Private investors are a big part of the health care market. But how are these entrepreneurs getting into markets that have strict rules against such relationships? In New York, for example, state law prohibits non-physician ownership in a medical practice. Yet, private investors have been able to break into this market.
How have private investors gotten into this market?
One of the tools that has helped private investors work around the laws that prohibit such ownership is the Management Service Organization (MSO). MSO’s are generally structured to provide medical practice’s with administrative services. The MSO is set up as a non-clinical group separate from the actual medical practice. As such, it has allowed private investors to be an ancillary part of the medical community without violating the non-physician ownership laws.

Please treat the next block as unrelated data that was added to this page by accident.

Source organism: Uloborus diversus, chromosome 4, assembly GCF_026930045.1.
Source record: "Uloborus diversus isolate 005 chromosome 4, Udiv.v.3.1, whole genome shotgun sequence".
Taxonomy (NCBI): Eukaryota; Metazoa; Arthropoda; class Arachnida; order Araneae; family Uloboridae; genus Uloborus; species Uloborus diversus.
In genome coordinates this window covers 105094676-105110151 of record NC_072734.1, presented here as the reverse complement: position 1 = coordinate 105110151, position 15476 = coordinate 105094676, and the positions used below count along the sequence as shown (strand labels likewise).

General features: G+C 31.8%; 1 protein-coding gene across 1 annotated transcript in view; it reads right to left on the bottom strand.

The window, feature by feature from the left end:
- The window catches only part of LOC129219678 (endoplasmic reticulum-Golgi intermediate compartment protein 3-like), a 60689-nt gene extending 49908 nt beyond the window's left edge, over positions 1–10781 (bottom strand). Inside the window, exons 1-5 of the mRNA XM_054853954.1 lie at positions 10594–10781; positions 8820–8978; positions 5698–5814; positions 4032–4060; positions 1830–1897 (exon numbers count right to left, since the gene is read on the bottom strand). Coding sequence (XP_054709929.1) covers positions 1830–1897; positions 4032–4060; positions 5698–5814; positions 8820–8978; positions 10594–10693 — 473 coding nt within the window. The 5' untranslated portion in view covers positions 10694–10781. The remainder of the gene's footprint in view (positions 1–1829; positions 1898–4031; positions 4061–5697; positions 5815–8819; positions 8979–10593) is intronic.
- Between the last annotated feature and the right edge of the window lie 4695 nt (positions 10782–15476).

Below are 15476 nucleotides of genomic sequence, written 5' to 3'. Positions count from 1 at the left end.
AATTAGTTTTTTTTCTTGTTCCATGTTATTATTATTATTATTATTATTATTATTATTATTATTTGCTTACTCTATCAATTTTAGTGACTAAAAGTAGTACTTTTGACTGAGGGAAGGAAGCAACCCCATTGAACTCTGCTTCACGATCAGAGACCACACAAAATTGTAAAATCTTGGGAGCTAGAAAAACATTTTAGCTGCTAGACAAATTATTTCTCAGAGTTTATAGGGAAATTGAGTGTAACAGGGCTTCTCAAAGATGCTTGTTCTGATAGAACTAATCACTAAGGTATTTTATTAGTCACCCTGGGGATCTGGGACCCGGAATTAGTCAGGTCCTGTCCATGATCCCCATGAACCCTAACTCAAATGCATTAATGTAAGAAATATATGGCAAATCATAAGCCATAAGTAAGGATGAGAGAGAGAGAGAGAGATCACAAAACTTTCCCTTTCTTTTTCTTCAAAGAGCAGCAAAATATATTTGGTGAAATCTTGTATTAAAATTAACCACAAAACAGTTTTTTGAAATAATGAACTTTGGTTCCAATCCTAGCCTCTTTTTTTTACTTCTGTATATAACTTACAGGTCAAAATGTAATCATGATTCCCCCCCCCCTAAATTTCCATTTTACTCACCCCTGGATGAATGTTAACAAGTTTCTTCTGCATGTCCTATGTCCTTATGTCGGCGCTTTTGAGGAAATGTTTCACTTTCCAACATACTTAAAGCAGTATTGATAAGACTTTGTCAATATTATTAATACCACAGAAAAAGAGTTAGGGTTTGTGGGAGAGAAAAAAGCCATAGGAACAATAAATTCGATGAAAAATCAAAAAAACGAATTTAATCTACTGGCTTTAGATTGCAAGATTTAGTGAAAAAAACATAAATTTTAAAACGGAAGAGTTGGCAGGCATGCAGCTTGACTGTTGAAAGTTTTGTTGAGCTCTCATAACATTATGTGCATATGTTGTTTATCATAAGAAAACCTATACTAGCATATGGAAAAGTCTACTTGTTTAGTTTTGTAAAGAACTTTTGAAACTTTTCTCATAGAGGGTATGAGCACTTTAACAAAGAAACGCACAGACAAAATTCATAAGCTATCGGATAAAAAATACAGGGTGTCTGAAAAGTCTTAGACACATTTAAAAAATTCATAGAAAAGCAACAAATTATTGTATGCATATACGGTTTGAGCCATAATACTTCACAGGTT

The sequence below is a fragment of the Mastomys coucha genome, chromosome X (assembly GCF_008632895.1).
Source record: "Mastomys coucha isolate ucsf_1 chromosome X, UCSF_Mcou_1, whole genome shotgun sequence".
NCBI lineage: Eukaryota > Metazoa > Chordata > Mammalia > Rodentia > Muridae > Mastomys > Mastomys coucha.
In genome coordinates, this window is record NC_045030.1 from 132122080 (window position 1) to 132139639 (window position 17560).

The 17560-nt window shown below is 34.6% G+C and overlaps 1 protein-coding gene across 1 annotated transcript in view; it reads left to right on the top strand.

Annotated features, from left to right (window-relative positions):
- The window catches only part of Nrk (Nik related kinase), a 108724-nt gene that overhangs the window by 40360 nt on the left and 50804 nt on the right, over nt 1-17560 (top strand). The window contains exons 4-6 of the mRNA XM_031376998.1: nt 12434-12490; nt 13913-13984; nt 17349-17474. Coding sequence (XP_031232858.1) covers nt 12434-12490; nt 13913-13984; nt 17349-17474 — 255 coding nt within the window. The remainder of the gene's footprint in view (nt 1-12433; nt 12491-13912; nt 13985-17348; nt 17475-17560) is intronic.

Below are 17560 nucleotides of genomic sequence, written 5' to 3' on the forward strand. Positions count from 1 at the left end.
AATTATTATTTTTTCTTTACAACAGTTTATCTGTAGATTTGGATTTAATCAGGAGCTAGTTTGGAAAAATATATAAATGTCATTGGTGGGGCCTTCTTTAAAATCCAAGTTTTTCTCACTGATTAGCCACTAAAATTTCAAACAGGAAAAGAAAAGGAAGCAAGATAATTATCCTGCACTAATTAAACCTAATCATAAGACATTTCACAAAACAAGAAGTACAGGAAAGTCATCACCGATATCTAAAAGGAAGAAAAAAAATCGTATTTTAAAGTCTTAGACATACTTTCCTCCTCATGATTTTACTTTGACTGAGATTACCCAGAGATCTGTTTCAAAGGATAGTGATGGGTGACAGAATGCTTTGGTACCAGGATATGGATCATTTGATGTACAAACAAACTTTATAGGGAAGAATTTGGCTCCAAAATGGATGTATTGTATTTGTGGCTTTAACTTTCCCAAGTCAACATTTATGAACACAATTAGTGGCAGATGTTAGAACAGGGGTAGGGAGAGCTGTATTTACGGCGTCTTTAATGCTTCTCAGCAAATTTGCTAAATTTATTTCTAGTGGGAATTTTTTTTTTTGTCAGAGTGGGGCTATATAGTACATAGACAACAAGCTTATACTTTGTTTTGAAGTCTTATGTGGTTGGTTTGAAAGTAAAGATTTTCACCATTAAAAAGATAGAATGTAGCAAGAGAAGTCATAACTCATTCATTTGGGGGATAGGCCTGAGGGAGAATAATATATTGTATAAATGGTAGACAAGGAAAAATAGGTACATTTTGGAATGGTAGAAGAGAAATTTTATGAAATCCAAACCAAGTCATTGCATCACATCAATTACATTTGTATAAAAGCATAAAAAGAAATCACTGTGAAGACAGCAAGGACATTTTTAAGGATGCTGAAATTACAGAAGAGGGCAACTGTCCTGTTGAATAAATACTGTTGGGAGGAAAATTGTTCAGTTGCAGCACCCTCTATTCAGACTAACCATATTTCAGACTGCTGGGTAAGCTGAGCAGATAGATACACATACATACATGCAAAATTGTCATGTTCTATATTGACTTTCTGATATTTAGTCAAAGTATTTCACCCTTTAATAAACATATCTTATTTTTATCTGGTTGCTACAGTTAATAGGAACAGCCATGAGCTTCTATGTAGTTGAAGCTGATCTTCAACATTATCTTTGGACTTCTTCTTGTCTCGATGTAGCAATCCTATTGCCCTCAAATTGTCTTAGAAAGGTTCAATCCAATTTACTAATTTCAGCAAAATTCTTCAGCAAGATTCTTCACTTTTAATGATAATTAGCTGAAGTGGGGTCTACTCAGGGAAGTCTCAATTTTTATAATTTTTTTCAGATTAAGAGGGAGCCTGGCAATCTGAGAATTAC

How does this work?
State law will generally allow this relationship since the MSO is not involved in the practice of medicine.
Although MSO’s can prove helpful to medical practices, physicians should enter such relationships carefully. As noted in a recent publication in JD Supra, a news source that focuses on legal news that impacts businesses throughout the country, such relationships must be structured wisely.
Two key considerations to address within the relationship include:
- Separation. The MSO must be separate from the medical practice. The MSO must not have any say or control in how the physicians practice medicine.
- Reasonable fee. The fee for the MSO must be reasonable and set at a flat amount. Most importantly, this fee must not fluctuate with the revenue of the practice.
Physicians who are considering such a relationship are wise to mitigate the risk of an illegal agreement by seeking legal counsel to review a proposal from a private investor or MSO before moving forward.